US President Donald Trump has sent a stark warning to Iran, after a British-flagged oil tanker and Liberian-registered vessel were intercepted by the Iranian Revolutionary Guard on the Strait of Hormuz early Friday evening.
"We hope for their sake they don't do anything foolish," he said from the White House.
"If they do, they will pay a price like nobody's paid a price."
Foreign Secretary Jeremy Hunt also slammed the "unacceptable" seizure of vessels, and also warned of "serious consequences".
"Freedom of navigation must be maintained.
"We will respond in a way that is considered but robust.
"We are absolutely clear that if the situation is not resolved quickly, there will be serious consequences."
An emergency COBR meeting is taking place to discuss next steps.
Norbulk Shipping UK has said the crew of the Liberian-registered Mesdar tanker seized in the Persian Gulf are "safe and well", however there has been no word from the British-flagged Stena Impero.
A statement said: "Communication has been re-established with the vessel and Master confirmed that the armed guards have left and the vessel is free to continue the voyage. All crew are safe and well," they said.
The tanker was reportedly boarded by armed personnel at 5:30pm, however there have been no injuries.
British authorities are hoping to hear from the British-flagged vessel, after communication with the tanker was lost at approximately 4pm.
The semi-official Fars news agency reported that the Iranian Revolutionary Guard had seized the Stena Impero and the Liberian-flagged oil tanker for "violating international maritime rules".
A statement from Stena Bulk, the company which owns the tanker, said the firm had lost contact with the crew of 23 after it was approached by "unidentified small crafts and a helicopter" at around 4pm.
The statement said: "Stena Bulk and Northern Marine Management can confirm that at approximately 4pm on July 19, UK registered vessel Stena Impero was approached by unidentified small crafts and a helicopter during transit of the Strait of Hormuz while the vessel was in international waters.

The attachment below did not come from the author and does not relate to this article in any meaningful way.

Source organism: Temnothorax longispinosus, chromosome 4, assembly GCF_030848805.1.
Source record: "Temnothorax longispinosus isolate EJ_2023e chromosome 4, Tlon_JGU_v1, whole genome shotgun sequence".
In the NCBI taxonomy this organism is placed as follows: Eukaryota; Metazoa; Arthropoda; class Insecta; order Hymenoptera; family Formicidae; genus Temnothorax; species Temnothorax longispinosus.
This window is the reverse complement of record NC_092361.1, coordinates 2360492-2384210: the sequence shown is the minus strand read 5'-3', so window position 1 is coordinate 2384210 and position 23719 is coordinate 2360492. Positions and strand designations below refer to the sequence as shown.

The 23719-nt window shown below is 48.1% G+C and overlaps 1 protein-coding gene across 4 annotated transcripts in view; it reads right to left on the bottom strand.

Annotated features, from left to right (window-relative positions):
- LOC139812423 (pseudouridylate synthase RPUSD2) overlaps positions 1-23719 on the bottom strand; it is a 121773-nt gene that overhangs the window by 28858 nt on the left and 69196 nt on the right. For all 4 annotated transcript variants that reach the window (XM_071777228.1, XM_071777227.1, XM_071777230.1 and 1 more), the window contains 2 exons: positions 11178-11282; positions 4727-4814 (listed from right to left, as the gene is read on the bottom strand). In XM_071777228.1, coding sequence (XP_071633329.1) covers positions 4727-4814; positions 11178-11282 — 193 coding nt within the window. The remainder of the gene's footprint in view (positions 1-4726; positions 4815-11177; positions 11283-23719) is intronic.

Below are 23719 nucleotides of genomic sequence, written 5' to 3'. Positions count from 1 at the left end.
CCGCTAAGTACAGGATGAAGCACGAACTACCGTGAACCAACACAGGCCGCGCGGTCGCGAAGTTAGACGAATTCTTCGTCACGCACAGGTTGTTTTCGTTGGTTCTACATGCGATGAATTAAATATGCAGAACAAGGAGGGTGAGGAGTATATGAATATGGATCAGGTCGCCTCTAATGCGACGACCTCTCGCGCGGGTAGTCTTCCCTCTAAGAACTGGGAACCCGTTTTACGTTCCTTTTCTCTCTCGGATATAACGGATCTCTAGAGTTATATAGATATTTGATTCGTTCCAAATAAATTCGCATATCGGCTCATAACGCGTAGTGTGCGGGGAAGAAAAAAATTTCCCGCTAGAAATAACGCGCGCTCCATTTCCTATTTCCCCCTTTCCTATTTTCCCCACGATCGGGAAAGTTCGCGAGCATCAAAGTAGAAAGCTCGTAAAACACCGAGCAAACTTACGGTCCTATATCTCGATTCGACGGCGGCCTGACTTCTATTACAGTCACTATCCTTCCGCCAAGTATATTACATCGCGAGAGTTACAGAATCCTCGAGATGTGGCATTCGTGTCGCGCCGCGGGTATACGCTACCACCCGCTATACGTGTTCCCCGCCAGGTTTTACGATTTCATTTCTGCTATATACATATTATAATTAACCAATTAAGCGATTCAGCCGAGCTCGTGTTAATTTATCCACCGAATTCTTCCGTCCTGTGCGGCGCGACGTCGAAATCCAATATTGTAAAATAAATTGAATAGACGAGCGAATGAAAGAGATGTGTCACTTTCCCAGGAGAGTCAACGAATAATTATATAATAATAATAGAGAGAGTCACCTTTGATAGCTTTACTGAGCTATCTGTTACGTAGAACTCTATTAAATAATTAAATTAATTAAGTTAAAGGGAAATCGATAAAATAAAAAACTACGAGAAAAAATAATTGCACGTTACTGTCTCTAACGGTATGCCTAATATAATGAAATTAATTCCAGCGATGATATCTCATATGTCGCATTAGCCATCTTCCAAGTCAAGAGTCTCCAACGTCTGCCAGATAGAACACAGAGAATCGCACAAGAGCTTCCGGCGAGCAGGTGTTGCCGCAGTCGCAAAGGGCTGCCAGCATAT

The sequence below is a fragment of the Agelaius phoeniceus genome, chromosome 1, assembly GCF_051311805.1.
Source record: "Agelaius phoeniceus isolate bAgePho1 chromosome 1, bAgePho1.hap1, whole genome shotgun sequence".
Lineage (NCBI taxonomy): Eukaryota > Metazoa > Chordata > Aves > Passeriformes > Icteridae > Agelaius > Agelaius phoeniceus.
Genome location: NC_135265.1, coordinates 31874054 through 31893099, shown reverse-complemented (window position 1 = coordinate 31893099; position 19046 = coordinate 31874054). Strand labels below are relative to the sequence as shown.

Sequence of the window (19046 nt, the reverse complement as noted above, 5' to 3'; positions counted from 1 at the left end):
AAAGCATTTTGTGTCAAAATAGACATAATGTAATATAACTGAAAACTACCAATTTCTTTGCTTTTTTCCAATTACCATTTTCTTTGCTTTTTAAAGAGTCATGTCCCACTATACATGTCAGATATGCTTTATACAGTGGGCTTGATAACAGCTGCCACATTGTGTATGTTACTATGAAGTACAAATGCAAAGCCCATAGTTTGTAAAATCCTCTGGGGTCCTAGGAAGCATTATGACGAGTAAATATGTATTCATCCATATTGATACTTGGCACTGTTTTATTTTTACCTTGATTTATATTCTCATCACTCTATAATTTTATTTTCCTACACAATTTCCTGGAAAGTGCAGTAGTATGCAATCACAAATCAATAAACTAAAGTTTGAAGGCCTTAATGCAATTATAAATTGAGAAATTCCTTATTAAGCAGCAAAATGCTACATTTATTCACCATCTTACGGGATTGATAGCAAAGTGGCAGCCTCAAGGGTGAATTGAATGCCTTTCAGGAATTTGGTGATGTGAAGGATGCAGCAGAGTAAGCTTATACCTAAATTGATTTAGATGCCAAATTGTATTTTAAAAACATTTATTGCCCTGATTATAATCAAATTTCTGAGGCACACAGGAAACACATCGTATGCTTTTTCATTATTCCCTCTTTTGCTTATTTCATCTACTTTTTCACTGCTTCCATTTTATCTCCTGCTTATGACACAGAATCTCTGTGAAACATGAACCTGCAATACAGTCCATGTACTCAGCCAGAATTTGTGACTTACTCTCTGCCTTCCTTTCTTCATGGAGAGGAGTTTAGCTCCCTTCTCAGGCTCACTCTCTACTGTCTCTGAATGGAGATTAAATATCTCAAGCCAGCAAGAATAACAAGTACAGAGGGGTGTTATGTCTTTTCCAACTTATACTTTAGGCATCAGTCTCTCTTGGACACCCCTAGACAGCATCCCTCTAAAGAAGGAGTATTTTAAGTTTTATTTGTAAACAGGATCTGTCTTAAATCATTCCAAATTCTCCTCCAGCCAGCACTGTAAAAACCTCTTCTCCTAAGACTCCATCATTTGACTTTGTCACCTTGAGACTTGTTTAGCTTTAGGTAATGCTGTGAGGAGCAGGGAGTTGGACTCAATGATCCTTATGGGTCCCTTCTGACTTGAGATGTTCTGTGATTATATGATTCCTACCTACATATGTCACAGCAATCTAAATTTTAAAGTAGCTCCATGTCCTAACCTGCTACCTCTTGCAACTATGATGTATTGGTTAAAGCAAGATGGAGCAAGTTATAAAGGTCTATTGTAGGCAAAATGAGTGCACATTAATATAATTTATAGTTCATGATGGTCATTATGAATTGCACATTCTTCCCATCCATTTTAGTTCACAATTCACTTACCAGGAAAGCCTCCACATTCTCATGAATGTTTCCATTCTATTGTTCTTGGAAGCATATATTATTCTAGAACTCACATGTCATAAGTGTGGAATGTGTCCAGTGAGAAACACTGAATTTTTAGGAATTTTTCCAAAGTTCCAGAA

"We are presently unable to contact the vessel which is now heading north towards Iran.
"There are 23 seafarers aboard. There have been no reported injuries and their safety is of primary concern to both owners and managers.
"The priority of both vessel owner Stena Bulk and ship manager Northern Marine Management is the safety and welfare of the crew."
According to the Marine Traffic website, the 183m long ship, left the United Arab Emirates on Friday and was bound for the port of Al Jubail in Saudi Arabia.
The tumultuous relationship between Iran and the US stems from their decision to pull out of a nuclear programme in 2018, which limited Iran’s nuclear activities in exchange for the lifting of economic sanctions.
Since then, the US has imposed more sanctions on Iran, crippling the country’s economy.
However, in recent weeks, tensions have ramped up between Iran and the West, with the White House dispatching warships around the Persian Gulf, and Tehran announcing it plans to exceed its cap on production of enriched uranium.
US President Donald Trump blamed Iran for the attack, and the UK threw its support behind the US, however the Islamic republic denied involvement.
A week later, an American military drone was shot down by Tehran, with Iranian president Hassan Rouhani claiming it violated Iranian airspace.
This brought the US to the brink of retaliation, however Mr Trump called off military strikes when he was told 150 people could die.
Instead, he laid down more financial sanctions, targeting Iran’s supreme leader Ali Khamenei and his associates.
On July 4, royal marines from 42 Commando detain an Iranian supertanker off Gibraltar, after it was suspected of carrying oil headed for Syria.
In response, Iran warned a British oil tanker would be seized in retaliation.